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Treatment For Gambling Disorders

Gambling is a form of risk-taking where the gambler places something of value on an event whose outcome is determined at least in part by chance. This could include betting on sports games, horse races, card games, or events such as a lottery. People may also place bets on things that do not have a material value, such as a game of marbles or collectible pieces like Magic: The Gathering. Typically, the amount of money wagered is measured in dollars or other forms of currency. Lotteries are a common form of gambling, as they are low-risk and require only the purchase of a ticket.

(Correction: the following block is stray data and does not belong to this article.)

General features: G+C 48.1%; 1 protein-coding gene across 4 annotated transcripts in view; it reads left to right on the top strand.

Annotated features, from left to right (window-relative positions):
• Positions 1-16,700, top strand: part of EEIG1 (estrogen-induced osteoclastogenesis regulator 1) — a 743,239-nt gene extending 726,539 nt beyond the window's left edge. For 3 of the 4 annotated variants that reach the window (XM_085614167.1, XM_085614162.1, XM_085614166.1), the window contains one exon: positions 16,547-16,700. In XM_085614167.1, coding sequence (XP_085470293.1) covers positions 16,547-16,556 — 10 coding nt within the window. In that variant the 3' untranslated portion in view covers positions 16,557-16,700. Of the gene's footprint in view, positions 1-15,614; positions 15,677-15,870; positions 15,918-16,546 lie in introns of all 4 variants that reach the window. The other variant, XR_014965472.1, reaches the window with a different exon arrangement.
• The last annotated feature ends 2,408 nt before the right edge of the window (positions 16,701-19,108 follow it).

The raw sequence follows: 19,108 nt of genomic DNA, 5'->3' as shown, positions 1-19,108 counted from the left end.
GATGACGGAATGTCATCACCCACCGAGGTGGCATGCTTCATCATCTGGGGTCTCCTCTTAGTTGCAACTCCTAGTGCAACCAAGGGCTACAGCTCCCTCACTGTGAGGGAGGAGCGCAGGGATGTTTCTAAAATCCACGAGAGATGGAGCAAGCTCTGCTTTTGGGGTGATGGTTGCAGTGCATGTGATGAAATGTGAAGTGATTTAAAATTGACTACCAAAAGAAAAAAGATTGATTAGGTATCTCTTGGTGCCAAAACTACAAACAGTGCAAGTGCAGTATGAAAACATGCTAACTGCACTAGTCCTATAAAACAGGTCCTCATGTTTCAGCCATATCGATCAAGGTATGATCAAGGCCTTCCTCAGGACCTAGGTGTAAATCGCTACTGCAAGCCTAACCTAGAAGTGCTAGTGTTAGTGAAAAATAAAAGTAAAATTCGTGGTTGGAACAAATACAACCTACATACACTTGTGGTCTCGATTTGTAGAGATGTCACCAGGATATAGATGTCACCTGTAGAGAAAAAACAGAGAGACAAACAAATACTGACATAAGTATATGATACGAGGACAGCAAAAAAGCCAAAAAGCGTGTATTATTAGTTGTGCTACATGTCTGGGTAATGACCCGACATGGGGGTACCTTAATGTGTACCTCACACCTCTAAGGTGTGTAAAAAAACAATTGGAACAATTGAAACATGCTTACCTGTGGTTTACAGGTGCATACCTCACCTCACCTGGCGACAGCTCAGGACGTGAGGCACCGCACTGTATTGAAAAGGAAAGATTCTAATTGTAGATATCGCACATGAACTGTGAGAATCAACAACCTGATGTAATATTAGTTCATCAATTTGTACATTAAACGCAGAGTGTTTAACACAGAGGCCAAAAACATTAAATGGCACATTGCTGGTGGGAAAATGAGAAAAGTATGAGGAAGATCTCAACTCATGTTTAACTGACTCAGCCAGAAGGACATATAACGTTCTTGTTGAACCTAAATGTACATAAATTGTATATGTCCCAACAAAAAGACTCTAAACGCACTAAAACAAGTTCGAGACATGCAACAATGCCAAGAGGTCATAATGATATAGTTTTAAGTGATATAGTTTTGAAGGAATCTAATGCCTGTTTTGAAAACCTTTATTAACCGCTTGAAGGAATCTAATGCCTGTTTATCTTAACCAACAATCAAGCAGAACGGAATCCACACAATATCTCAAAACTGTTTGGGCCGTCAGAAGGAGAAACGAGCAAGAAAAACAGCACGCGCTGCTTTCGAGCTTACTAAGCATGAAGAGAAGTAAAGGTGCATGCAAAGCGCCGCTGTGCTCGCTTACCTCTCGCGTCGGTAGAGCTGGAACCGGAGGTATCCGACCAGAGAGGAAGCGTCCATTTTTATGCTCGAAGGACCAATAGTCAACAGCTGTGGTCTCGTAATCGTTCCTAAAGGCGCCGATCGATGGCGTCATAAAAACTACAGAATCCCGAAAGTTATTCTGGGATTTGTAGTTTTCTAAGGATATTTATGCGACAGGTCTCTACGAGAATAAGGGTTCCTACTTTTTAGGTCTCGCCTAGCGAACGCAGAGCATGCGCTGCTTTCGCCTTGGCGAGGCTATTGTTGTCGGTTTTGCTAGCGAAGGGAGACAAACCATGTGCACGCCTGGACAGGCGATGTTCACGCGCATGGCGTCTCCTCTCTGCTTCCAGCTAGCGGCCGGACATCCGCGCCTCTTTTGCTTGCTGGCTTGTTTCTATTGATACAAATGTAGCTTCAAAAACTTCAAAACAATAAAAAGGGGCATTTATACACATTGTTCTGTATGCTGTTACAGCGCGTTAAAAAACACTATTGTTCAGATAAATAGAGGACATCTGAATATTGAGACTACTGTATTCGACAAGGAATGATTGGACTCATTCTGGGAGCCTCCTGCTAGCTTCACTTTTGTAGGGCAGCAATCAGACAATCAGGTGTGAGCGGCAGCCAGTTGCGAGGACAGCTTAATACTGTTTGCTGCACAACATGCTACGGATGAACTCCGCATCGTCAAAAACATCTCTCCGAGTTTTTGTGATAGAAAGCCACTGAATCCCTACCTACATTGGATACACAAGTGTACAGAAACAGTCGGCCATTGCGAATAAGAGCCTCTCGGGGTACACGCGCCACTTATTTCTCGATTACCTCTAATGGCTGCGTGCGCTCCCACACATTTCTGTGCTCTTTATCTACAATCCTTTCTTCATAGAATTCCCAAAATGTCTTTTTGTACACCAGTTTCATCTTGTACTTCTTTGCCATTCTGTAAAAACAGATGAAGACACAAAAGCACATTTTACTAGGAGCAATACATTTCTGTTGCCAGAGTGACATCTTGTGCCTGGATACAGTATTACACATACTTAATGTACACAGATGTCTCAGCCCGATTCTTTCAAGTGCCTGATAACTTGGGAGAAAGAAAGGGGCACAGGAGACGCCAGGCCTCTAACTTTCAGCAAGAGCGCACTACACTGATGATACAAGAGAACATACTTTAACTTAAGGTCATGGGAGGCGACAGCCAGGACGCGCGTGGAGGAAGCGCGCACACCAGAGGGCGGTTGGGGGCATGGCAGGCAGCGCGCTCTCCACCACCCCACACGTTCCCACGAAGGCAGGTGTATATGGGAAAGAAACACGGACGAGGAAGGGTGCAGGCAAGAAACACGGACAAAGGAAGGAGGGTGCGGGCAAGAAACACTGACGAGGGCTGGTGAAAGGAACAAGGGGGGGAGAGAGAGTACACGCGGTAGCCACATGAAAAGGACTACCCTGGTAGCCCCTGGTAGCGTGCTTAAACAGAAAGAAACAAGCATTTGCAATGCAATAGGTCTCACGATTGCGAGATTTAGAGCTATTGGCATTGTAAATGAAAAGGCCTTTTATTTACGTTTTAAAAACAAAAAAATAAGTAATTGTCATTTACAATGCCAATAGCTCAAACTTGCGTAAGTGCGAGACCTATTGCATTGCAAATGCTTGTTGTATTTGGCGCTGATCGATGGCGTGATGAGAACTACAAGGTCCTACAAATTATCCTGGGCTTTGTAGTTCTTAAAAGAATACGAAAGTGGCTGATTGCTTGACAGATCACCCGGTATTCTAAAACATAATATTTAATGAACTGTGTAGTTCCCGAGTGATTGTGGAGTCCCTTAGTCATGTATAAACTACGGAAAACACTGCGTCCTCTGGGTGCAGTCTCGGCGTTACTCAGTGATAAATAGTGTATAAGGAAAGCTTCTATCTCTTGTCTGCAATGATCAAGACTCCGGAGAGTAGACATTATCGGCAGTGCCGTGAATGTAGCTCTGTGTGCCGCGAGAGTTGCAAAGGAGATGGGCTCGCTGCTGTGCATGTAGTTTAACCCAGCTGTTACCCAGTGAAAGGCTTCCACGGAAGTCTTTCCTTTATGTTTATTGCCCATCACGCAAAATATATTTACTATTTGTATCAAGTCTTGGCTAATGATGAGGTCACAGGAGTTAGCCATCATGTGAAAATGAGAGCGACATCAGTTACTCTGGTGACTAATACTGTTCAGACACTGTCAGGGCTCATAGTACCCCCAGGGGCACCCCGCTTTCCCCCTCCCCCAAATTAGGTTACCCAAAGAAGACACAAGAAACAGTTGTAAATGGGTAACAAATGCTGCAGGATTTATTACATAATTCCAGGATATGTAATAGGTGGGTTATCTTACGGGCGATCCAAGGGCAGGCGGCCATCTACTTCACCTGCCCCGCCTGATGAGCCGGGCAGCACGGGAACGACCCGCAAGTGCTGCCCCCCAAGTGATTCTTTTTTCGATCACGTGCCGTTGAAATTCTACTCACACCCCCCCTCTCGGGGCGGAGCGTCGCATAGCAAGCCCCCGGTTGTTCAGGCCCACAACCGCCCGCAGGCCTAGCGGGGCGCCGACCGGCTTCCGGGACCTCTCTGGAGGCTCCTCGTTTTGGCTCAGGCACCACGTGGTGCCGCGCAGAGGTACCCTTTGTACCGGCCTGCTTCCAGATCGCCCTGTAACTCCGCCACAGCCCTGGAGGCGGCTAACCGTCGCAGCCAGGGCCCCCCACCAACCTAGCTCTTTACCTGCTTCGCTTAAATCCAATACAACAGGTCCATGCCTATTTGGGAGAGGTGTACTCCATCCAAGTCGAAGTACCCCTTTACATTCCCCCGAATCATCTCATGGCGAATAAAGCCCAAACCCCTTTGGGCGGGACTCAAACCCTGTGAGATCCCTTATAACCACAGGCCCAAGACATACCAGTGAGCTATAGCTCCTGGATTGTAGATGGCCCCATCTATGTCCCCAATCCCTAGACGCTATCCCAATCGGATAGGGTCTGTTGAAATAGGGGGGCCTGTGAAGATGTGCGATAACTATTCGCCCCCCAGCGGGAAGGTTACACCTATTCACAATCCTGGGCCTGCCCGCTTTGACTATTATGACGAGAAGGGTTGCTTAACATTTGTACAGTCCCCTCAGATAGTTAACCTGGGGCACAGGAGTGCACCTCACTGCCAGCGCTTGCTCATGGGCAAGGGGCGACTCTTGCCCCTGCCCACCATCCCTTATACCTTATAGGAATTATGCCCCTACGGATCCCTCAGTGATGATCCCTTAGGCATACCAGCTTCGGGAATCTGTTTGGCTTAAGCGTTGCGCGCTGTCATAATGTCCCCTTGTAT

Research indicates that about 2 million adults in the United States meet a diagnosis for gambling disorder. Many people have mild or moderate gambling problems, and are able to control their urges and limit their losses. For those who are struggling, a combination of therapy and other strategies can help, including family therapy, marriage counseling, credit and debt counseling with StepChange, and support groups.

The first step in treating gambling addiction is admitting you have one. This can be difficult, especially if you’ve lost a lot of money or have strained or broken relationships as a result of your gambling. You can find a therapist who understands gambling addiction and is trained to help you break the cycle. Treatment for gambling disorders often involves cognitive behavioural therapy (CBT), which looks at your beliefs and habits around betting. It can also be helpful to explore other ways of managing your moods and relieving boredom, such as exercising, spending time with friends who don’t gamble, or finding hobbies.